BELTON — A low chuckle rolled through the audience of college students and business professionals that filled the University of Mary Hardin-Baylor’s Meyer Christian Studies Center on Wednesday morning.

Madge Meyer, the featured speaker, won over the crowd with a story from her 10 years as an executive vice president for innovation at State Street, a multibillion-dollar financial services firm.

“The market opens at 9:30 and at 9:35, our system went down,” Meyer said.

She described how her bosses called her on the carpet.

“I went up and all the senior vice presidents were there and they asked, ‘What happened?’” Meyer said. “I told them human error. They’d never heard it before. They asked what I’d done with the guy.”

She paused for effect. “I told them I took him out in the parking lot and shot him,” Meyer said with a grin. “The CIO said, ‘You didn’t really?’ I told them no, but that’s what you want to hear. It was a process problem; if I fired that guy, it wouldn’t have changed things.”

Meyer explained the “process problem” was that an employee in information technology was in administrative mode for State Street’s stock trading system and pushed the wrong button.

“He meant to push a ‘D’ to take the development system offline and instead pushed a ‘P’ and took the production system offline,” Meyer said. She explained that if the process weren’t changed, the mistake could easily happen again.

“We started automating the systems in order to protect our clients’ money,” Meyer said.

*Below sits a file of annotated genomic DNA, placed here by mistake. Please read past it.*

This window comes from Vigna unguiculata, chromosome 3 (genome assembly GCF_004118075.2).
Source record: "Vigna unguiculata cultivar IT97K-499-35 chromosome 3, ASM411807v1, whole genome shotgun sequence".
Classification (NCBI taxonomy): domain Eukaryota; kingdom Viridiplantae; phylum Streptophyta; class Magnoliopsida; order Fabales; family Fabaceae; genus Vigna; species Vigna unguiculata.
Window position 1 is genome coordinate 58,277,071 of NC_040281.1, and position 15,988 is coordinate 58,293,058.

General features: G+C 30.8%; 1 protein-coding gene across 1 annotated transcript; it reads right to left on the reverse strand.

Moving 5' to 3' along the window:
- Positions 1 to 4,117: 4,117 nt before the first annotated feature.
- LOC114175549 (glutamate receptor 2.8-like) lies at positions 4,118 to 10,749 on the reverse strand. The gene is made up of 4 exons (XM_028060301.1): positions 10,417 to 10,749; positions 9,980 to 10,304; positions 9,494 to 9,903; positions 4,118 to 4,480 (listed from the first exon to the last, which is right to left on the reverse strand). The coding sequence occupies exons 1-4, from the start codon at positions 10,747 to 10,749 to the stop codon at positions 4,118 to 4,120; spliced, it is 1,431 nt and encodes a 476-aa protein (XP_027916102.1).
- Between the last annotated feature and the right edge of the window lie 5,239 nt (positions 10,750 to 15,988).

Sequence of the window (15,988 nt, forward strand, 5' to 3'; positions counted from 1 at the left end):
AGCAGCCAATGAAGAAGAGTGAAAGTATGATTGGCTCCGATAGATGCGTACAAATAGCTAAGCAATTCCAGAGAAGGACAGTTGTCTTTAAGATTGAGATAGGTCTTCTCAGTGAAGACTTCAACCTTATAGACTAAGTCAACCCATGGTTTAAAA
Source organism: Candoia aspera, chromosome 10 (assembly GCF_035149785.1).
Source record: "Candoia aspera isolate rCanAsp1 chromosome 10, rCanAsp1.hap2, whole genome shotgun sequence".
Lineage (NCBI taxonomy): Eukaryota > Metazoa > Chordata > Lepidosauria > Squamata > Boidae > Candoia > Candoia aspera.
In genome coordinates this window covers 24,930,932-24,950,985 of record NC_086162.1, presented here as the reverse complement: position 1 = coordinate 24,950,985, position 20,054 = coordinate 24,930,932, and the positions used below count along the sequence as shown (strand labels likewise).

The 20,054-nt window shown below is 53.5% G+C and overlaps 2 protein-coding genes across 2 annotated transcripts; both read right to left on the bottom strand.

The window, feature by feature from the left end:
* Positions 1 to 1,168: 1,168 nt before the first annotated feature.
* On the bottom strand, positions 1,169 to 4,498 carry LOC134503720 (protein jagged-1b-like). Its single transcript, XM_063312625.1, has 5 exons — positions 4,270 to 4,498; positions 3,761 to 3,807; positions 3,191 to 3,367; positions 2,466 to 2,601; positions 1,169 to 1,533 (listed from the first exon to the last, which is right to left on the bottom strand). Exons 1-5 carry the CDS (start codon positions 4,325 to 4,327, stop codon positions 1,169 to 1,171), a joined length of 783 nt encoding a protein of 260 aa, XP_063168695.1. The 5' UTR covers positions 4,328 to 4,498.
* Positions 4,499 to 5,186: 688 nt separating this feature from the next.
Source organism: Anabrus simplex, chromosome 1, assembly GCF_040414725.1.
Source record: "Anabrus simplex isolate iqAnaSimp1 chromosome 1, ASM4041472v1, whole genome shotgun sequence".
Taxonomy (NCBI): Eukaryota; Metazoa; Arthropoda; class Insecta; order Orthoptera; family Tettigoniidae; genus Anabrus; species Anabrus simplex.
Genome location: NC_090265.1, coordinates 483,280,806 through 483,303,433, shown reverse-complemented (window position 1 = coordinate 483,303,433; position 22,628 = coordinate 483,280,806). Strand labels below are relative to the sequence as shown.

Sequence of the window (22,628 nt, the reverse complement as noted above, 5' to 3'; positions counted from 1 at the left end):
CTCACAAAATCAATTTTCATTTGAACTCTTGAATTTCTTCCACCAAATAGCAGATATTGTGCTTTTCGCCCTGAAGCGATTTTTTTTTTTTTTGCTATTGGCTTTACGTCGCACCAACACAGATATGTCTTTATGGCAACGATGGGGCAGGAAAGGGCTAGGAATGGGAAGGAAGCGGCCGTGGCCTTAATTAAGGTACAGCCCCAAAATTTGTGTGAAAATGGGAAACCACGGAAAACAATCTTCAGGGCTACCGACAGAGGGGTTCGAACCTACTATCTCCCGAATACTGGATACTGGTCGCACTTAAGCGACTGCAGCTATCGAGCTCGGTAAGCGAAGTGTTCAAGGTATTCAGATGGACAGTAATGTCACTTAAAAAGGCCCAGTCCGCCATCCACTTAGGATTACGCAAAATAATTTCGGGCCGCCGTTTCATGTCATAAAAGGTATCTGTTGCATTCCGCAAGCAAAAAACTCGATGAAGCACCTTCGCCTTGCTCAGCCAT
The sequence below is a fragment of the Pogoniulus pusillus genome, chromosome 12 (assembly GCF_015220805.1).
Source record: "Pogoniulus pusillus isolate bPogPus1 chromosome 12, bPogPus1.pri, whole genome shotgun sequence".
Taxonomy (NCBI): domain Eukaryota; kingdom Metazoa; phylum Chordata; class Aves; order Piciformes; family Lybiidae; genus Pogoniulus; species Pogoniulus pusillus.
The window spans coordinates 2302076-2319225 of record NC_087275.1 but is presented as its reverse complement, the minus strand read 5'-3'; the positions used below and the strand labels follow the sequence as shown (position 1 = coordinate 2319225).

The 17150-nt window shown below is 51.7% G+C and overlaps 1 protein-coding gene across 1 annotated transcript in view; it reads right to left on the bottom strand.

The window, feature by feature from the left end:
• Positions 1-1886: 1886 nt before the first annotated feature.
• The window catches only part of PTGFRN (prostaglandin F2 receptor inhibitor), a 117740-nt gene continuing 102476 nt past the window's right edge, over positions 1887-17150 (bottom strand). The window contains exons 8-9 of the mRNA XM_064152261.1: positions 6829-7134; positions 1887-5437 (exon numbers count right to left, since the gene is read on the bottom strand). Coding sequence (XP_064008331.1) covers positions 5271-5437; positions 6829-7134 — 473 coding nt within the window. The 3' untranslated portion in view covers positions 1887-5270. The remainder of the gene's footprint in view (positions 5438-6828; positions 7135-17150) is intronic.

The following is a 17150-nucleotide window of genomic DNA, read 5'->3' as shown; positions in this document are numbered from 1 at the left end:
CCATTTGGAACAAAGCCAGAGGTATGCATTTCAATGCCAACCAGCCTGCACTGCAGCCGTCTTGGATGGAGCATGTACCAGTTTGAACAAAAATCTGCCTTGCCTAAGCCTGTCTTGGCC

Her 90-minute talk was filled with anecdotes drawn her from her decades of working for some of the largest employers in corporate America.

She told the crowd of young business students about her time working for IBM and designing the flight control software for Gemini 10, 11 and 12.

She explained she was one of the few programmers able to fit inside the cramped flight capsules, which meant she was the one who did much of the programming.

However, she found that despite her hard work she wasn’t getting recognized.

“My co-workers were getting promoted before me,” Meyer said. “They’d take credit for my work and get promoted.”

The experience of being passed over for promotion, and having others take credit for her work, left her embittered and angry at her co-workers, she said.

“I used to hate them,” Meyer said. “Until a supervisor asked me if I’d heard the expression ‘blow your own horn.’”

Meyer, a first-generation Chinese immigrant, said she wasn’t familiar with the phrase.

She told the crowd the manager explained to her that she needed to let people know what she had done.

“You need to know how to promote yourself,” she told the crowd. She also advised people in the audience to focus on the “overall mission” of the organization they are working for or with.

As an example, she pointed to her time working for State Street, a company that functions primarily as an investment bank.

“If someone had come to us with an innovation in consumer (banking), we would have told them to get lost,” Meyer said. “It wasn’t in our overall mission.”

She also counseled entrepreneurs to think in terms of strategic marketing.

“Don’t tell me about your product,” Meyer said. “Tell me about what your product can bring to my company.”

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